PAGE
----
Half measures | Film reviews | Salt Lake City

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  • Pictures from Warner Bros.
  • Zendaya and Timothée Chalamet in From a first part

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To Denis Villeneuve’s credit, he states it directly in the opening title card of his new film: From a first part. There was simply no way to condense the sprawling narrative of Frank Herbert’s 1965 sci-fi classic into a single feature film, even a 2.5 hour feature, a reality only gifted filmmakers like Alejandro Jodorowsky and David Lynch had already discovered in their own attempts. to film adaptations. As recent examples ranging from Harry Potter and the Deathly Hallows for Twilight for Thisit would be yet another case of prioritizing fidelity over efficiency, counting on the audience’s investment in the source material to leave them leaving the room thinking that half (or a third, even) of a story was always a complete and individually satisfying film.

And so we dive headlong into the galactic political intrigues that lead the Atreides family – Duke Leto Atreides (Oscar Isaac), Lady Jessica (Rebecca Ferguson) and their son, Paul (Timothée Chalamet) – from their home planet of Caladan to the planet desert Arrakis, where Leto was commissioned by the emperor to oversee mining operations for the extremely valuable substance simply called “the spice”. Long story short – not particularly short, in this case – the increasingly powerful Atreides family has been set up by the Emperor for possible attack by a rival clan led by Baron Harkonnen (Stellan Skarsgård, numerically and prosthetically inflated to the dimensions of Jabba the Hutt), in addition to the more mundane threats of a hard planet under an occupying power.

Villeneuve’s adaptation – co-credited to veterans Eric Roth and Jon Spaihts – generally downplays the colonialism angle in favor of Paul’s Hero’s Journey arc, a Joseph Campbell-ready “chosen” narrative built on the Lady Jessica’s story with a mysterious spiritual order. Chalamet’s brooding style works well for a character haunted by his dreamy visions, and he does well with the part of Paul’s story that deals far more with confusion and uncertainty than action.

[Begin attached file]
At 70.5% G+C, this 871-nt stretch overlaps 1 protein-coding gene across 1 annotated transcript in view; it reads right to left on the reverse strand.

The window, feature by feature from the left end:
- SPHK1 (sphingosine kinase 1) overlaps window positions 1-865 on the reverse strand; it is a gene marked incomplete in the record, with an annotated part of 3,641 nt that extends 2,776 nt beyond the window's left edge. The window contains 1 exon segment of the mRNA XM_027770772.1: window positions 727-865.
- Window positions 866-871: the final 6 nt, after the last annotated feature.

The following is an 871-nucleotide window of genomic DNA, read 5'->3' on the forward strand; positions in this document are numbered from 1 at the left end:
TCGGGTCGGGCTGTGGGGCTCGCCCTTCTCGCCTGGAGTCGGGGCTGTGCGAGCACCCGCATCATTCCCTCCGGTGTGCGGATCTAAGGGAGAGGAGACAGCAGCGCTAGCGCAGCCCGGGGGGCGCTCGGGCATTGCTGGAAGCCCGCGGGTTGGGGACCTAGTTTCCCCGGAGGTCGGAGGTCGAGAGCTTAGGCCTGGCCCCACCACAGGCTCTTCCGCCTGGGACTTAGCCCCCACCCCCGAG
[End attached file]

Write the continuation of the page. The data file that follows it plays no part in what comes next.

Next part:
The action is present here in concentrated doses, however, offered in a scope that’s truly best served on the biggest screen possible. As Villeneuve has demonstrated in his previous science fiction endeavors like Arrival and Blade Runner 2049, he prefers awe to slam-bang spectacle, and his imagery – captured in haunting dusty vistas and accented beams of light by cinematographer Greig Fraser – emphasizes things like huge spaceships and colossal sandworms. “Building the world” has become loaded, almost sarcastic terminology when it comes to telling stories like this, but there really is no better word for the detail Villeneuve engages in, from the dragonfly-style design of one of the commonly used airships, to the functional costumes of the characters, rituals and traditions of the native Fremen of Arrakis built on the value of humidity in this world. If your ideal movie experience emphasizes memorable things to watch, you’ve come to the right place.

If your ideal cinematic experience is based on connecting with characters, however… eh. Long stretches of From a first part are dedicated to making sure we understand exactly why the Atreides come to Arrakis and the Harkonnens leave, as it repeats just in case we missed it the first time around. Such an intense focus on machinations leaves little room for anything resembling emotion, other than the brief bursts of energy that Jason Momoa brings as a loyal Atreides soldier/Paul’s best friend, or Skarsgård’s Harkonnen. played like what looks like a hat-trick to Marlon Brando in Revelation now. Repeated glimpses of a premonition by Paul that he will one day have a relationship with a Fremen warrior (Zendaya) only underscores that we don’t usually see real people having real relationships.

Is this partly a function of the split narrative? Sure. That’s the risk you take as a filmmaker when you start something that people who have bought a ticket won’t be able to finish for a few years. From a first part can be a pretty extraordinary show, but it can only be half of a story, which is not even the same as an “in-between episode” like The Empire Strikes Back which ends with a cliffhanger. Maybe this movie will feel different around 2023, when From a first part was solved by Dune, part two.

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